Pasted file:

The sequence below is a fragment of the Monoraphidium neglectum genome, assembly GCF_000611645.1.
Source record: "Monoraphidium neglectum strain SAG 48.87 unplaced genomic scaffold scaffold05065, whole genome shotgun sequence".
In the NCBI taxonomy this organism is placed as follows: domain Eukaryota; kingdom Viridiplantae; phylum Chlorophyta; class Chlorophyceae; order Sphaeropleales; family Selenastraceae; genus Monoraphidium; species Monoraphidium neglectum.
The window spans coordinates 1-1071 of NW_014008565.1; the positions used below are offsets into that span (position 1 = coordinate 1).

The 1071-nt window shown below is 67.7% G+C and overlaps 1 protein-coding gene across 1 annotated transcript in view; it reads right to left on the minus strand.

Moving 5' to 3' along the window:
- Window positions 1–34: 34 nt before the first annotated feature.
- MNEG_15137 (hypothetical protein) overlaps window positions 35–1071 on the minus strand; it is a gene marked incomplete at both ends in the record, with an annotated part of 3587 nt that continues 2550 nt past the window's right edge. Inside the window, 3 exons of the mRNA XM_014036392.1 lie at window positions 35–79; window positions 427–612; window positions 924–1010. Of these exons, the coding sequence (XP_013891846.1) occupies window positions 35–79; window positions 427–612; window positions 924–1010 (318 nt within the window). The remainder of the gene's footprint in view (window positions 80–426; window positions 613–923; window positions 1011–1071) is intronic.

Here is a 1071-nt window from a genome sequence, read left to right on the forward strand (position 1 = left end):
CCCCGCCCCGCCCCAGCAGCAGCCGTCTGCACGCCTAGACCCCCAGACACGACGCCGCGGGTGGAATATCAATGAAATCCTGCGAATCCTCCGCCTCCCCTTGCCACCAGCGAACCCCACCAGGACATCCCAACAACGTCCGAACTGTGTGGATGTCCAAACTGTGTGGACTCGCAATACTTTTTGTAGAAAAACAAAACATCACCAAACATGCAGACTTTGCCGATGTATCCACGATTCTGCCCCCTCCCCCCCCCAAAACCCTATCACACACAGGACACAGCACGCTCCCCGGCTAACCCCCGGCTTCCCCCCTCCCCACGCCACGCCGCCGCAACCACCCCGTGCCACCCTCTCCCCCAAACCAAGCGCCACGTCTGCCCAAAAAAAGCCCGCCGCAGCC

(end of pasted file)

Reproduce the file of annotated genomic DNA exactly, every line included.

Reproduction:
The sequence below is a fragment of the Monoraphidium neglectum genome, assembly GCF_000611645.1.
Source record: "Monoraphidium neglectum strain SAG 48.87 unplaced genomic scaffold scaffold05065, whole genome shotgun sequence".
In the NCBI taxonomy this organism is placed as follows: domain Eukaryota; kingdom Viridiplantae; phylum Chlorophyta; class Chlorophyceae; order Sphaeropleales; family Selenastraceae; genus Monoraphidium; species Monoraphidium neglectum.
The window spans coordinates 1-1071 of NW_014008565.1; the positions used below are offsets into that span (position 1 = coordinate 1).

The 1071-nt window shown below is 67.7% G+C and overlaps 1 protein-coding gene across 1 annotated transcript in view; it reads right to left on the minus strand.

Moving 5' to 3' along the window:
- Window positions 1–34: 34 nt before the first annotated feature.
- MNEG_15137 (hypothetical protein) overlaps window positions 35–1071 on the minus strand; it is a gene marked incomplete at both ends in the record, with an annotated part of 3587 nt that continues 2550 nt past the window's right edge. Inside the window, 3 exons of the mRNA XM_014036392.1 lie at window positions 35–79; window positions 427–612; window positions 924–1010. Of these exons, the coding sequence (XP_013891846.1) occupies window positions 35–79; window positions 427–612; window positions 924–1010 (318 nt within the window). The remainder of the gene's footprint in view (window positions 80–426; window positions 613–923; window positions 1011–1071) is intronic.

Here is a 1071-nt window from a genome sequence, read left to right on the forward strand (position 1 = left end):
CCCCGCCCCGCCCCAGCAGCAGCCGTCTGCACGCCTAGACCCCCAGACACGACGCCGCGGGTGGAATATCAATGAAATCCTGCGAATCCTCCGCCTCCCCTTGCCACCAGCGAACCCCACCAGGACATCCCAACAACGTCCGAACTGTGTGGATGTCCAAACTGTGTGGACTCGCAATACTTTTTGTAGAAAAACAAAACATCACCAAACATGCAGACTTTGCCGATGTATCCACGATTCTGCCCCCTCCCCCCCCCAAAACCCTATCACACACAGGACACAGCACGCTCCCCGGCTAACCCCCGGCTTCCCCCCTCCCCACGCCACGCCGCCGCAACCACCCCGTGCCACCCTCTCCCCCAAACCAAGCGCCACGTCTGCCCAAAAAAAGCCCGCCGCAGCC